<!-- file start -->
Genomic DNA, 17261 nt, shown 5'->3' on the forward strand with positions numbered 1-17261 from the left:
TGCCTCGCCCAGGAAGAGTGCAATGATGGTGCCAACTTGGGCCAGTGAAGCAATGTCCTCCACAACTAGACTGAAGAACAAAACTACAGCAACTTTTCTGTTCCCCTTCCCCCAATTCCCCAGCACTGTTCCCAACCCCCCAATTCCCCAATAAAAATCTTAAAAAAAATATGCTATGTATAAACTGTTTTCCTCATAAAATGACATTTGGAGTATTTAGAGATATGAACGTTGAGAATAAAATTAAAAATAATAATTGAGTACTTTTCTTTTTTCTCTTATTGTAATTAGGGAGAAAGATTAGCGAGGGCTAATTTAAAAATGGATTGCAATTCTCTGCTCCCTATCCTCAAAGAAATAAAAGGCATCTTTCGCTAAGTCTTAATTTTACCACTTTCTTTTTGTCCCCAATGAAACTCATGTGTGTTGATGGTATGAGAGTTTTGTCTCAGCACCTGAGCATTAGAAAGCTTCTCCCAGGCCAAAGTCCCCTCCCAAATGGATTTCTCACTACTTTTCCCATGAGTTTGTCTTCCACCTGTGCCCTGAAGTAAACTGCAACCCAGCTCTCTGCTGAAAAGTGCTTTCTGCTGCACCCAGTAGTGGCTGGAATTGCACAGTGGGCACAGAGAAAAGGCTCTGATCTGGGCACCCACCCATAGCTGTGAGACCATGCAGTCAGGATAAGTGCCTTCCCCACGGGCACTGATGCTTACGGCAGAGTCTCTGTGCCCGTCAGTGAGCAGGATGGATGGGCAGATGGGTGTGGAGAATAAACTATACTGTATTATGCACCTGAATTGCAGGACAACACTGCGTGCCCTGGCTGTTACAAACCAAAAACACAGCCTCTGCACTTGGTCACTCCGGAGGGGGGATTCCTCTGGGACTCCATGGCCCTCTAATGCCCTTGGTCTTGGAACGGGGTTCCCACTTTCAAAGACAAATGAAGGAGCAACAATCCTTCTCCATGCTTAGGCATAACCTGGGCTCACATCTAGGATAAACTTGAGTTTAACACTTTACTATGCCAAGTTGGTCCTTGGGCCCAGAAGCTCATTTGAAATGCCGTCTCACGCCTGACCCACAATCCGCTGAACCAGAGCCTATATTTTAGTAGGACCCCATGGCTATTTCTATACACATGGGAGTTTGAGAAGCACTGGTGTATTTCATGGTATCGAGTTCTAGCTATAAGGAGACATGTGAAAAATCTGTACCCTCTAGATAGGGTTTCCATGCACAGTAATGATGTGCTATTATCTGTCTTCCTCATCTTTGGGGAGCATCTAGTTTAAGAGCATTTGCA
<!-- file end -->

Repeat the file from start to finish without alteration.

Genomic DNA, 17261 nt, shown 5'->3' on the forward strand with positions numbered 1-17261 from the left:
TGCCTCGCCCAGGAAGAGTGCAATGATGGTGCCAACTTGGGCCAGTGAAGCAATGTCCTCCACAACTAGACTGAAGAACAAAACTACAGCAACTTTTCTGTTCCCCTTCCCCCAATTCCCCAGCACTGTTCCCAACCCCCCAATTCCCCAATAAAAATCTTAAAAAAAATATGCTATGTATAAACTGTTTTCCTCATAAAATGACATTTGGAGTATTTAGAGATATGAACGTTGAGAATAAAATTAAAAATAATAATTGAGTACTTTTCTTTTTTCTCTTATTGTAATTAGGGAGAAAGATTAGCGAGGGCTAATTTAAAAATGGATTGCAATTCTCTGCTCCCTATCCTCAAAGAAATAAAAGGCATCTTTCGCTAAGTCTTAATTTTACCACTTTCTTTTTGTCCCCAATGAAACTCATGTGTGTTGATGGTATGAGAGTTTTGTCTCAGCACCTGAGCATTAGAAAGCTTCTCCCAGGCCAAAGTCCCCTCCCAAATGGATTTCTCACTACTTTTCCCATGAGTTTGTCTTCCACCTGTGCCCTGAAGTAAACTGCAACCCAGCTCTCTGCTGAAAAGTGCTTTCTGCTGCACCCAGTAGTGGCTGGAATTGCACAGTGGGCACAGAGAAAAGGCTCTGATCTGGGCACCCACCCATAGCTGTGAGACCATGCAGTCAGGATAAGTGCCTTCCCCACGGGCACTGATGCTTACGGCAGAGTCTCTGTGCCCGTCAGTGAGCAGGATGGATGGGCAGATGGGTGTGGAGAATAAACTATACTGTATTATGCACCTGAATTGCAGGACAACACTGCGTGCCCTGGCTGTTACAAACCAAAAACACAGCCTCTGCACTTGGTCACTCCGGAGGGGGGATTCCTCTGGGACTCCATGGCCCTCTAATGCCCTTGGTCTTGGAACGGGGTTCCCACTTTCAAAGACAAATGAAGGAGCAACAATCCTTCTCCATGCTTAGGCATAACCTGGGCTCACATCTAGGATAAACTTGAGTTTAACACTTTACTATGCCAAGTTGGTCCTTGGGCCCAGAAGCTCATTTGAAATGCCGTCTCACGCCTGACCCACAATCCGCTGAACCAGAGCCTATATTTTAGTAGGACCCCATGGCTATTTCTATACACATGGGAGTTTGAGAAGCACTGGTGTATTTCATGGTATCGAGTTCTAGCTATAAGGAGACATGTGAAAAATCTGTACCCTCTAGATAGGGTTTCCATGCACAGTAATGATGTGCTATTATCTGTCTTCCTCATCTTTGGGGAGCATCTAGTTTAAGAGCATTTGCA